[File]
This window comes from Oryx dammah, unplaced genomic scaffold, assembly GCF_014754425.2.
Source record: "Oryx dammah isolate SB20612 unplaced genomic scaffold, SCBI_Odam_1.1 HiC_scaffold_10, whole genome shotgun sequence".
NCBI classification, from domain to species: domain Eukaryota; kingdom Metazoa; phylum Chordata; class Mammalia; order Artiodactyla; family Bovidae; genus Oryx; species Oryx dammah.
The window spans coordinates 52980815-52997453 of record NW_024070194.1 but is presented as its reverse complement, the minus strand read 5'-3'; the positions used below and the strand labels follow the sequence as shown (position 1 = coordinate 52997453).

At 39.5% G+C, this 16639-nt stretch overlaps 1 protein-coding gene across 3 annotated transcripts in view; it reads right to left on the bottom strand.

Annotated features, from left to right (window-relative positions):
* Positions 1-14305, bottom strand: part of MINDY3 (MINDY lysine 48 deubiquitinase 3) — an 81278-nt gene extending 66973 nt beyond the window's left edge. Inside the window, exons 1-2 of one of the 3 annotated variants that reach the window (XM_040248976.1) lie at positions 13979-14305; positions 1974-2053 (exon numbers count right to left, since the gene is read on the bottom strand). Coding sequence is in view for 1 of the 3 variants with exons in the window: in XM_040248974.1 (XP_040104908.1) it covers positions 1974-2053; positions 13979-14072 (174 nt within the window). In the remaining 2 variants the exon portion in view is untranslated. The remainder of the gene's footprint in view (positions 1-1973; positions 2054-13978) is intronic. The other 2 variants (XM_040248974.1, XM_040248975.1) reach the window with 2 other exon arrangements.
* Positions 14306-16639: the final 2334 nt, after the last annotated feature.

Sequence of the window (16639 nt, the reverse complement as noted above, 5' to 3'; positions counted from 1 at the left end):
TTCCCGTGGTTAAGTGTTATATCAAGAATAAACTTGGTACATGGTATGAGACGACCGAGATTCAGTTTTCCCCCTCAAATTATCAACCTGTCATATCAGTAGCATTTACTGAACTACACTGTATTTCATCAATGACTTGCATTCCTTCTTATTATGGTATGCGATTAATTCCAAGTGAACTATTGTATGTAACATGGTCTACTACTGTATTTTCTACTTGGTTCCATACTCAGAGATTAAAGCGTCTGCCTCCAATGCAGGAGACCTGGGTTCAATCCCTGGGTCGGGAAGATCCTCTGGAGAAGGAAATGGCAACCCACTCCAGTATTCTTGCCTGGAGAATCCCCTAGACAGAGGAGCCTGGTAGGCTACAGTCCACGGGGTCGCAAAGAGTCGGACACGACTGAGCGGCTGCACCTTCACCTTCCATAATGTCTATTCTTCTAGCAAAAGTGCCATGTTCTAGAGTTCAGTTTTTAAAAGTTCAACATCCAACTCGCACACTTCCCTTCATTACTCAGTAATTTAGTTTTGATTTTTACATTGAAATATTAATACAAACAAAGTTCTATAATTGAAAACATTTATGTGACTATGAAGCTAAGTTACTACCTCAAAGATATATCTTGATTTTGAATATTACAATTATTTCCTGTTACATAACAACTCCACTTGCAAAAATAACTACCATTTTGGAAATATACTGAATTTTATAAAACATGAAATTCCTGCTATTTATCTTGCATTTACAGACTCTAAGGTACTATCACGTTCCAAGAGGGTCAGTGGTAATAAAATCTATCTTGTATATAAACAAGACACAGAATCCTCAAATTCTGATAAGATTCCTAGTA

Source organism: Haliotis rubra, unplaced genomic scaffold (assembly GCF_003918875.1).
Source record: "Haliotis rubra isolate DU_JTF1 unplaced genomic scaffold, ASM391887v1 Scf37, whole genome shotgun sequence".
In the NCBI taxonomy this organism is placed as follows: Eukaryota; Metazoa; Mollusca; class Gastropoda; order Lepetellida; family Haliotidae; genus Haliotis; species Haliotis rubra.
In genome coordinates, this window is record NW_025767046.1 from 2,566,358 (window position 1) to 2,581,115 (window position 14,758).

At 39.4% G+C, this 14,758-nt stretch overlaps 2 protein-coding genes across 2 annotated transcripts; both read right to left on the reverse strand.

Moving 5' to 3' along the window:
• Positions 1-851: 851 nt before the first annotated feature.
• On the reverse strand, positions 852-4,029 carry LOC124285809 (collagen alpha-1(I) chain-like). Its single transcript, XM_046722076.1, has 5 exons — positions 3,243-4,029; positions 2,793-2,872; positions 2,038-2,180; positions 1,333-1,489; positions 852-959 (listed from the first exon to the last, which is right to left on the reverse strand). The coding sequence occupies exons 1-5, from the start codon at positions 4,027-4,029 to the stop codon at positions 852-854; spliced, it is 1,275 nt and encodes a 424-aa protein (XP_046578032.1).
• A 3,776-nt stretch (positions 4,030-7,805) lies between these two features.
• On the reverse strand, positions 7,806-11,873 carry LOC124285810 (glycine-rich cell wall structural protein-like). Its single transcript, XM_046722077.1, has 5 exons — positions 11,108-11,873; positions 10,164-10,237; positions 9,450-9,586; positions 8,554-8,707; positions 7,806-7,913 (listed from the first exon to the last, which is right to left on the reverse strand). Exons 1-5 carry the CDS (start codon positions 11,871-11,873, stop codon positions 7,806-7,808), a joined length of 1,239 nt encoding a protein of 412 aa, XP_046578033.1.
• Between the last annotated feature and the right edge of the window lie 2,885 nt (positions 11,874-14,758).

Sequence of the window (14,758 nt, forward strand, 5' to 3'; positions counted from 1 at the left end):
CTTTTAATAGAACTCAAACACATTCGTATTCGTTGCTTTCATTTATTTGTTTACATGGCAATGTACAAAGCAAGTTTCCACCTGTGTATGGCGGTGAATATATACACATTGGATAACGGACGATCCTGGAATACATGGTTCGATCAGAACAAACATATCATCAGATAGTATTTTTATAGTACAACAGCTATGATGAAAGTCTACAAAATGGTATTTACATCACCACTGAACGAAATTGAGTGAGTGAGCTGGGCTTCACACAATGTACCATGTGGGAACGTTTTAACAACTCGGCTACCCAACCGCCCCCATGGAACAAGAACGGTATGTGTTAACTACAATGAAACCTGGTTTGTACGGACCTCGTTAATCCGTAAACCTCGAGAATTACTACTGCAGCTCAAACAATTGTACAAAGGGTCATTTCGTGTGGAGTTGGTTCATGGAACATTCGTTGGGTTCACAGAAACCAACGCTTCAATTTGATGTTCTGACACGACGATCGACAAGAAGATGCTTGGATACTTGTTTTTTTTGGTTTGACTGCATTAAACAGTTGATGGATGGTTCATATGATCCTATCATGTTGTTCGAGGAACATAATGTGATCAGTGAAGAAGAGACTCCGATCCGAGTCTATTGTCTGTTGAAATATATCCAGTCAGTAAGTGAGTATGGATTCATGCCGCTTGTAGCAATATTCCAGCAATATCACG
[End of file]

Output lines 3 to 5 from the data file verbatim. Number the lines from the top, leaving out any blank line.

NCBI classification, from domain to species: domain Eukaryota; kingdom Metazoa; phylum Chordata; class Mammalia; order Artiodactyla; family Bovidae; genus Oryx; species Oryx dammah.
The window spans coordinates 52980815-52997453 of record NW_024070194.1 but is presented as its reverse complement, the minus strand read 5'-3'; the positions used below and the strand labels follow the sequence as shown (position 1 = coordinate 52997453).

At 39.5% G+C, this 16639-nt stretch overlaps 1 protein-coding gene across 3 annotated transcripts in view; it reads right to left on the bottom strand.